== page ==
Back home at his 40-acre farm on the western edge of the Twin Cities, Olson tells his weird story, starting in 1979. A 19-year-old rink rat and semipro hockey player, he bought a pair of crude in-lines called Super Street Skates. ""It was such a high,'' he recalls in his slow Minnesotan monotone. He began a daily ritual, skating 15 miles from home into the city. ""I realized that this thing could be huge. I definitely knew all the hockey players would buy them. And as I made them smoother and faster, I realized it had mass appeal.'' He and his brother worked in their basement ripping the blades off ice skates and reattaching their own home-made roller design. They used dual ball bearings for increased speed, and added the molded ankle support of a ski boot. Olson hitchhiked to Chicago and struck a deal with the world's largest rollerskate manufacturer to buy its dormant in-line-skate patent. To hype his new product, Olson held roller tennis tournaments and created a roller-hockey league. He was tanned, buff -- a six-foot blond poster boy for all the physical and esthetic pleasures roller life had to offer. He went to Los Angeles and handed out free pairs up and down Venice Beach. The rest of the country soon caught up. Baby boomers who'd blown out their knees jogging liked the low-impact workout. Younger adrenaline junkies mainlined in-lines for pure speed.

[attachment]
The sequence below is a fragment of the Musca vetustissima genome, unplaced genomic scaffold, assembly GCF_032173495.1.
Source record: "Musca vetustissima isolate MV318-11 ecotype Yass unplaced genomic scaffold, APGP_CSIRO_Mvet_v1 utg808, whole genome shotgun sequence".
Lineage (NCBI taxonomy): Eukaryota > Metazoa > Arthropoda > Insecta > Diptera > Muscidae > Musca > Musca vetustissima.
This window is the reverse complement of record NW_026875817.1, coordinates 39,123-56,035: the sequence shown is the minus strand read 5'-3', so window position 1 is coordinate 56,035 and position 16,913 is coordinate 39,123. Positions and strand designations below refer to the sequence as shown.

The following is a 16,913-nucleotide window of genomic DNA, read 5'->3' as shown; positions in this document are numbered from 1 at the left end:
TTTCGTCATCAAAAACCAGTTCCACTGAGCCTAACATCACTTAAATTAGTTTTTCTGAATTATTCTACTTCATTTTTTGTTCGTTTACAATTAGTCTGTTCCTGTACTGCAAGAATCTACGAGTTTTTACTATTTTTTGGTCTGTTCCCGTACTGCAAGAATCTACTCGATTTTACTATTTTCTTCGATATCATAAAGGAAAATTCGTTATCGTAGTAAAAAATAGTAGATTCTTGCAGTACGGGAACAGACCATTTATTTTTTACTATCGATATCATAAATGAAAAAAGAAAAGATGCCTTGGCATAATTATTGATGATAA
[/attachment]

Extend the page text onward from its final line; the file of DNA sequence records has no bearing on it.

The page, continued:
Olson's annual sales were up to $300,000 in 1984 when things started to go bad. He says his best friend and accountant embezzled almost $100,000 and left the books illegible. Facing bankruptcy, Olson struck up a partnership with Robert L. Sturgis Jr., who offered a bailout on behalf of his boss, billboard scion Robert O. Naegele Jr. The deal was $1.5 million for half of Olson's Rollerblade company. Seven months later, unable to raise the money, Sturgis cut the figure to $750,000. By now the Porsche-driving president and CEO of Rollerblade, Sturgis made a final offer: $100,000 for 95 percent of the company and 100 percent of Olson's voting stock. Olson signed. He was not only desperate for capital to deliver on the flood of orders coming in, but also hopelessly naive about business, making deals on handshakes and going through lawyers like Kleenex. ""I walked out of there in tears,'' he recalls. ""The guy stole my company and there was nothing I could do.'' A six-year legal battle over Olson's settlement left him with his 1 percent royalty. Translation: a cool $10 million total by the time the deal runs out in 1997. Not bad. Not good, either, considering Rollerblades, Inc., has about 40 percent of a $650 million market.